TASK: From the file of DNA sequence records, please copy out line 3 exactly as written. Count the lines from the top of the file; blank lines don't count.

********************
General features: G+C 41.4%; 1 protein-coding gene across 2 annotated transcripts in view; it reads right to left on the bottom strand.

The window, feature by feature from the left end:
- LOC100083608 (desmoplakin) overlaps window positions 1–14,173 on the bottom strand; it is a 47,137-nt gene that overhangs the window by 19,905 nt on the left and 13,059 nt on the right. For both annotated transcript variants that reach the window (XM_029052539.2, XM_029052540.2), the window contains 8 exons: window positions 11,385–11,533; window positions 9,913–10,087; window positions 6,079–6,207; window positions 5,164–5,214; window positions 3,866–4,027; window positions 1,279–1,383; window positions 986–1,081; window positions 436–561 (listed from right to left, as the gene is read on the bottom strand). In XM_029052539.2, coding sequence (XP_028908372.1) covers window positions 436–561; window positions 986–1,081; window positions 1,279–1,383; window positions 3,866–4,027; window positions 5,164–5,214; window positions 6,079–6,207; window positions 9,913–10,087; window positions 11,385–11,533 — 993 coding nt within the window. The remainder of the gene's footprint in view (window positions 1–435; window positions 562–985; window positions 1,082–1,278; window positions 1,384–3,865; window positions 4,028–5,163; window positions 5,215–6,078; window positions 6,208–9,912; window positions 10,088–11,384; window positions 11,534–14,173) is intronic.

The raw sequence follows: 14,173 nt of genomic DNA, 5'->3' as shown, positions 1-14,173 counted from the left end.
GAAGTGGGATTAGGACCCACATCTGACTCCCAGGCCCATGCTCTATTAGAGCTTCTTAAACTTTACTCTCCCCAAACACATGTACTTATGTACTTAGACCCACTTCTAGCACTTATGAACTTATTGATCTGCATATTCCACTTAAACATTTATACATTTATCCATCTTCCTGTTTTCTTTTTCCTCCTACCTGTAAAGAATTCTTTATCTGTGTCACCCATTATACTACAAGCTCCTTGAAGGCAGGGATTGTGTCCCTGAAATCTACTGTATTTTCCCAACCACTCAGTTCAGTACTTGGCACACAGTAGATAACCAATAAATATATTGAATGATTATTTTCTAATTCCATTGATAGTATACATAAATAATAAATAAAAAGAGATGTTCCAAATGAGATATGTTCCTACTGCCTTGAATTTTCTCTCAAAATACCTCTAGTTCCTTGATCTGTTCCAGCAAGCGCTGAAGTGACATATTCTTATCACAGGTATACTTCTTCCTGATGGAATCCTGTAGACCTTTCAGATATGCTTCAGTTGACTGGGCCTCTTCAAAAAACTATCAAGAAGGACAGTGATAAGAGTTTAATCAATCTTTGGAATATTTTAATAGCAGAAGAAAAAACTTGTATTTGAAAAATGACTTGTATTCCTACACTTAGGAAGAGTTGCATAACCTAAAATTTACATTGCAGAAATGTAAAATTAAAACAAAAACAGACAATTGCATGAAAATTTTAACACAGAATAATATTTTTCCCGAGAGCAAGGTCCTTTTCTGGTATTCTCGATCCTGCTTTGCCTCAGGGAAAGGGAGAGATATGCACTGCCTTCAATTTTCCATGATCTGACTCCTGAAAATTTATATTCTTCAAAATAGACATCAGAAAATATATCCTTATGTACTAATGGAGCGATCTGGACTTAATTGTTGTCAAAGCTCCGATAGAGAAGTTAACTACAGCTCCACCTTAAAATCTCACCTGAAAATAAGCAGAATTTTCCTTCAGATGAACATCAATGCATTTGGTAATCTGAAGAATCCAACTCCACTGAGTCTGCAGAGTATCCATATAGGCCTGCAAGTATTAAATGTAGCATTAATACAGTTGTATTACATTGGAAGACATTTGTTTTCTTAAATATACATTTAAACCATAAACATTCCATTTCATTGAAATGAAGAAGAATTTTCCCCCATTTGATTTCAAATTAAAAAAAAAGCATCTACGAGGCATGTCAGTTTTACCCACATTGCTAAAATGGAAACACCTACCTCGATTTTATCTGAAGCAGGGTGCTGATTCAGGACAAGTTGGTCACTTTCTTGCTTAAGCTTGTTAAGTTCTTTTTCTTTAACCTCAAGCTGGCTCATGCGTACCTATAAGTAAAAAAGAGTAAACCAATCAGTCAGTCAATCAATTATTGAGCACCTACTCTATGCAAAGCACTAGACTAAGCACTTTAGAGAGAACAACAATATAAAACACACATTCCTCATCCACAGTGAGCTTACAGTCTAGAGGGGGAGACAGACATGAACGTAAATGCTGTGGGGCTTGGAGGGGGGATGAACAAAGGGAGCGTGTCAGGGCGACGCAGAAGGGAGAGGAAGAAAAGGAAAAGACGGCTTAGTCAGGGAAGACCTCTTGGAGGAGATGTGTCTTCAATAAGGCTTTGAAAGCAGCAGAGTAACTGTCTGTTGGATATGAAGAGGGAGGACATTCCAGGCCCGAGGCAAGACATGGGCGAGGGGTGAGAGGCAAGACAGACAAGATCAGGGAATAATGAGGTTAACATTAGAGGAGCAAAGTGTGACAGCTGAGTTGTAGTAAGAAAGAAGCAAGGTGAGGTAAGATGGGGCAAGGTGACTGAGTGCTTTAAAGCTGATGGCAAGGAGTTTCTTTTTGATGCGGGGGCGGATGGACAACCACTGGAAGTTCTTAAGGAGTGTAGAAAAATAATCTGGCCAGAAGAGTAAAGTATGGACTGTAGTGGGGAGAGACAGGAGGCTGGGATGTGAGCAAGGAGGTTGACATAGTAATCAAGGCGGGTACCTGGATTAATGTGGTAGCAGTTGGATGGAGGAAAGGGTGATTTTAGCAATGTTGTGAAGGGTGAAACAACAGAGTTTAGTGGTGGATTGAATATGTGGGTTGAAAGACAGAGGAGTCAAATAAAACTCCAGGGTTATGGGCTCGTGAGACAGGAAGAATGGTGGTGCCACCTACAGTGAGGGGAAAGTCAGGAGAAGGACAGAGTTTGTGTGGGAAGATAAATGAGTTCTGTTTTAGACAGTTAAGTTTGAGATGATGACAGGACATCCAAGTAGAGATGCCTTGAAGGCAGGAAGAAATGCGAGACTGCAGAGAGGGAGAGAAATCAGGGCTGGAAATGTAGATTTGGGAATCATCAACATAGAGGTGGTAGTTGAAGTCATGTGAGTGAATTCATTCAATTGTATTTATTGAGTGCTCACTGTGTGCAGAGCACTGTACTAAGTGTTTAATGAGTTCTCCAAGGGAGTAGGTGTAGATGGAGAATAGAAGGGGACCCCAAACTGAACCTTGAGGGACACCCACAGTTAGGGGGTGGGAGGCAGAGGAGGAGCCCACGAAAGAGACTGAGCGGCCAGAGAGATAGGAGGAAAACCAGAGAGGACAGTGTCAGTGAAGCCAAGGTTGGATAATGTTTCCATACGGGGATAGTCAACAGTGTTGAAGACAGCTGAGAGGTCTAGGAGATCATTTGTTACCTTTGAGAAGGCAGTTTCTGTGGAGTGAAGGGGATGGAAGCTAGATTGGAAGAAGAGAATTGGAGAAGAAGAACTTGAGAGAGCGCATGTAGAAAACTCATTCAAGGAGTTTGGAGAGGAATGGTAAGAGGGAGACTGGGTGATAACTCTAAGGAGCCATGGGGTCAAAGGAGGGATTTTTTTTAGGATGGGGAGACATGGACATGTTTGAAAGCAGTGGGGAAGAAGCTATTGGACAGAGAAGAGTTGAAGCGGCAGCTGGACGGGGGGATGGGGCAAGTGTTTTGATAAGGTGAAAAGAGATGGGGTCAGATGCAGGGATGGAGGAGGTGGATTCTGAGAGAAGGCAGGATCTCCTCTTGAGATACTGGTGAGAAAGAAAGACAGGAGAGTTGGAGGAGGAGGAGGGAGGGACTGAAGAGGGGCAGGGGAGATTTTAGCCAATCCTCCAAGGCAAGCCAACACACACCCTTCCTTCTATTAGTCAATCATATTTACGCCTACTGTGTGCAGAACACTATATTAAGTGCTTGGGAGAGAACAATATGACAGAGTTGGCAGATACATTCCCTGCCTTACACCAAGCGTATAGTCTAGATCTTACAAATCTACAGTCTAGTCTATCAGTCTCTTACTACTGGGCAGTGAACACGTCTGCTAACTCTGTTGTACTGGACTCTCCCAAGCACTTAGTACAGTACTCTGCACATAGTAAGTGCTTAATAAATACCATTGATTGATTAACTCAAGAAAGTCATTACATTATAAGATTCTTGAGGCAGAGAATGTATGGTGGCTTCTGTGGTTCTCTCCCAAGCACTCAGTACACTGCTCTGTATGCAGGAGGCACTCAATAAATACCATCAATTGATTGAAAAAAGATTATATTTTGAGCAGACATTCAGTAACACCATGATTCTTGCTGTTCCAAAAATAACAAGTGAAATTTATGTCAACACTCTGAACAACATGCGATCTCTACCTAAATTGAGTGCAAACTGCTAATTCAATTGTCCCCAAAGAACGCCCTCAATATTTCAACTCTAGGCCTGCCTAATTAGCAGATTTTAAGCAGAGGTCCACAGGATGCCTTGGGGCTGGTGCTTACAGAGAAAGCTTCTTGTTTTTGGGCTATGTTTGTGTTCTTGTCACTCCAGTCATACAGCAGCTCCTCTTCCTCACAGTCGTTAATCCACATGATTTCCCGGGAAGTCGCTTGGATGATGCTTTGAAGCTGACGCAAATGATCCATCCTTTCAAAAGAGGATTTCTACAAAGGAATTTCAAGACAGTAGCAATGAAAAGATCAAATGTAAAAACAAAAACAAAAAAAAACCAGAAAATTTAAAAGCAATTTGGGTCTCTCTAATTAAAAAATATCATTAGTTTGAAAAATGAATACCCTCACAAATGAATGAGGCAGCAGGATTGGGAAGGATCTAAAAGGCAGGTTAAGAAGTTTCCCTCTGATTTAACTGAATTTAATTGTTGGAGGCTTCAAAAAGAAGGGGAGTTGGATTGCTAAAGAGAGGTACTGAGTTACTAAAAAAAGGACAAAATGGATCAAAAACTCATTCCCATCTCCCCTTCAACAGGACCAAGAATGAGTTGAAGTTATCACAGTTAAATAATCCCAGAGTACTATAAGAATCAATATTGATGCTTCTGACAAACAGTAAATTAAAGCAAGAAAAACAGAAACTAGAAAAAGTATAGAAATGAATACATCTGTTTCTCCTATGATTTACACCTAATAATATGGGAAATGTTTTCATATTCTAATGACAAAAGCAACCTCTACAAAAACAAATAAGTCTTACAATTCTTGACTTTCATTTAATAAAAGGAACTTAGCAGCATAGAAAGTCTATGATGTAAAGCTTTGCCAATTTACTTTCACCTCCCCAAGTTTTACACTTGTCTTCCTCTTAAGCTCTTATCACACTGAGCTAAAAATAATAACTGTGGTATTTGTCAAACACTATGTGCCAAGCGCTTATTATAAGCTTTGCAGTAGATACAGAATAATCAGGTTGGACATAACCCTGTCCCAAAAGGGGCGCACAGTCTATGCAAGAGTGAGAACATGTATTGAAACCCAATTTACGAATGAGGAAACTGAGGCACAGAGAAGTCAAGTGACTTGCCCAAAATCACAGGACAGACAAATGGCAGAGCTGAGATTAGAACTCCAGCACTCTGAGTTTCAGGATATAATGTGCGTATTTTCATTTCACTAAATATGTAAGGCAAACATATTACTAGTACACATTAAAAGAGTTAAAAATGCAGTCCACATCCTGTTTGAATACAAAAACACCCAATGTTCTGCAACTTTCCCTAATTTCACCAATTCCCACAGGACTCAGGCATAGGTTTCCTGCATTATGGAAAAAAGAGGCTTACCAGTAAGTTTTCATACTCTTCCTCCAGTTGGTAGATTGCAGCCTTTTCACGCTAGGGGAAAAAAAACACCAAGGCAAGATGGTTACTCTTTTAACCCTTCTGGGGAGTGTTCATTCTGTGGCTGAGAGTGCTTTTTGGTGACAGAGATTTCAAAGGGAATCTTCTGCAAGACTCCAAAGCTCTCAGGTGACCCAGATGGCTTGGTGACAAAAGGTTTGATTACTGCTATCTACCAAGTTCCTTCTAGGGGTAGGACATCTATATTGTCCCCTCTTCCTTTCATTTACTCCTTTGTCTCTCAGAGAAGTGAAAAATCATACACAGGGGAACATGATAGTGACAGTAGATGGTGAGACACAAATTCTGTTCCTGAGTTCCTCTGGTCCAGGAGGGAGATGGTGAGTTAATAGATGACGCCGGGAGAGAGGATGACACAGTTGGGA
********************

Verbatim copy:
- LOC100083608 (desmoplakin) overlaps window positions 1–14,173 on the bottom strand; it is a 47,137-nt gene that overhangs the window by 19,905 nt on the left and 13,059 nt on the right. For both annotated transcript variants that reach the window (XM_029052539.2, XM_029052540.2), the window contains 8 exons: window positions 11,385–11,533; window positions 9,913–10,087; window positions 6,079–6,207; window positions 5,164–5,214; window positions 3,866–4,027; window positions 1,279–1,383; window positions 986–1,081; window positions 436–561 (listed from right to left, as the gene is read on the bottom strand). In XM_029052539.2, coding sequence (XP_028908372.1) covers window positions 436–561; window positions 986–1,081; window positions 1,279–1,383; window positions 3,866–4,027; window positions 5,164–5,214; window positions 6,079–6,207; window positions 9,913–10,087; window positions 11,385–11,533 — 993 coding nt within the window. The remainder of the gene's footprint in view (window positions 1–435; window positions 562–985; window positions 1,082–1,278; window positions 1,384–3,865; window positions 4,028–5,163; window positions 5,215–6,078; window positions 6,208–9,912; window positions 10,088–11,384; window positions 11,534–14,173) is intronic.